RECENT ARTICLES
  • Rutgers AD Back in Headlines with Headline Comment

    by Michael Gaio April 2014

    Rutgers athletic director Julie Hermann is not making any friends with the local media.

  • Blog: Every Athlete Deserves a Certified Athletic Trainer

    by Mike Hopper, Guest Contributor March 2014

    Youth sports injuries seem to continue to pile up. Unfortunately so do the fatalities. In recent years, we’ve heard about many football players who have died after suffering brain trauma. We’ve heard reports of athletes who have died of sudden cardiac death. And we’ve heard of athletes dying of heat illnesses such as exertional heat stroke or sickle cell anemia. In response to that, there have been significant regulations in the way of law or league policies for these various cases.

  • Spelman College President Talks Wellness Revolution

    by Paul Steinbach February 2014

    Soon after becoming president of Spelman College in 2002, Beverly Tatum championed the school’s move to NCAA Division III athletics. But realizing years later that Spelman was spending $1 million annually on only 80 of 2,100 students at the historically black women’s college, she decided to discontinue intercollegiate athletics altogether in favor of what she calls a campuswide “wellness revolution.” Last spring, even before the Jaguars competed in their final intercollegiate sporting event (a tennis match), the Atlanta school’s first-ever Founder’s Day 5K run was front-page news in the Sunday New York Times. This summer, Spelman will break ground on an $18 million multipurpose fitness facility replacing the antiquated Read Hall and featuring expanded group exercise, weight training and aquatic spaces, as well as a demonstration kitchen. Senior editor Paul Steinbach asked Tatum to reflect on her dramatic change of mind.

  • Customer Service Targeting the Club Membership Majority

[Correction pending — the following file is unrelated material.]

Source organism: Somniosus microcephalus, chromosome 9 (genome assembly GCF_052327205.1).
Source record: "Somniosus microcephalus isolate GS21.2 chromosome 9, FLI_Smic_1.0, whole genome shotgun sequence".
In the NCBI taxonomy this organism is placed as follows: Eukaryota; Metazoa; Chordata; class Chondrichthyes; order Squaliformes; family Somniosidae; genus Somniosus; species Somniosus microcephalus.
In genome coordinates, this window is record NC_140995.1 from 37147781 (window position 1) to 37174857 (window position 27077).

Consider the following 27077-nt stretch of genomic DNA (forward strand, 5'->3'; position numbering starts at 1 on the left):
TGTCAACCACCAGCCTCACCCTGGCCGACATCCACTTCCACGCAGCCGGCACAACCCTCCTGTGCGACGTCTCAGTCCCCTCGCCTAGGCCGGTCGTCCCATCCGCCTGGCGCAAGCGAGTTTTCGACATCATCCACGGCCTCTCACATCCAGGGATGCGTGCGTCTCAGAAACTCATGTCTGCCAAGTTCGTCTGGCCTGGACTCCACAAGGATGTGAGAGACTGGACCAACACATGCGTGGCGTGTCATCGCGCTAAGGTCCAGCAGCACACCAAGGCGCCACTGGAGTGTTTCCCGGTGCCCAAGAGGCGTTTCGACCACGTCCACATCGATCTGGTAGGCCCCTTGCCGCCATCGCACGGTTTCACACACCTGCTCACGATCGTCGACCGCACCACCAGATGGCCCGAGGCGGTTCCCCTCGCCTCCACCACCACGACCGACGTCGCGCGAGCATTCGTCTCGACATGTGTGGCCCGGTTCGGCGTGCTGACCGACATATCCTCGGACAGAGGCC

by Rob Bishop and Barry Klein February 2014

    No good deed goes unpunished. Said differently, we’ve decided that at times we provide customer service that is too good.

    We don’t mean that arrogantly. What we mean is that we can’t care about things that aren’t important to the majority of our customers. It’s just too hard, and it takes a toll on us financially, professionally and emotionally.

  • Video: Augie Nieto Prepares to Walk on IHRSA Stage

    by Michael Gaio February 2014

    They told him it would never happen. As the paralysis gripped Augie Nieto's body and the awful effects of ALS took away his ability to move, doctors told him he would never walk again.

    But Augie refused to listen.

  • Blog: Don't Let Sexual Orientation Define Sam

    by Michael Gaio February 2014

    "I'm not afraid to tell the world who I am. I'm Michael Sam: I'm a college graduate. I'm African American, and I'm gay," he said. "I'm comfortable in my skin."

  • In Recruiting, Handwritten Letters Are Enduring Staple

    by Michael Gaio February 2014

    Wednesday is National Signing Day for prep athletes. When the student-athletes sign their Letter of Intent, it will mark the end of a months-long, or in many cases, years-long recruiting process.

  • Education, Entertainment at 2013 Athletic Business Conference & Expo

    by AB Staff January 2014

    The Athletic Business Conference & Expo celebrated its 32nd year by welcoming sports, fitness and recreation professionals from around the world to San Diego last November for educational seminars, golf, facility tours, product demonstrations, parties, Zumba and some Magic, as in Johnson — one of two marquee keynote speakers at ABC 2013. Co-location partners included the International Council on Active Aging, the Medical Fitness Association, the National Alliance for Youth Sports, as well as the iClubs Conference, the independent club owners and executives conference.

  • Blog: Event Organizers Can Do Better Than Free T-Shirts

    by Mary Helen Sprecher January 2014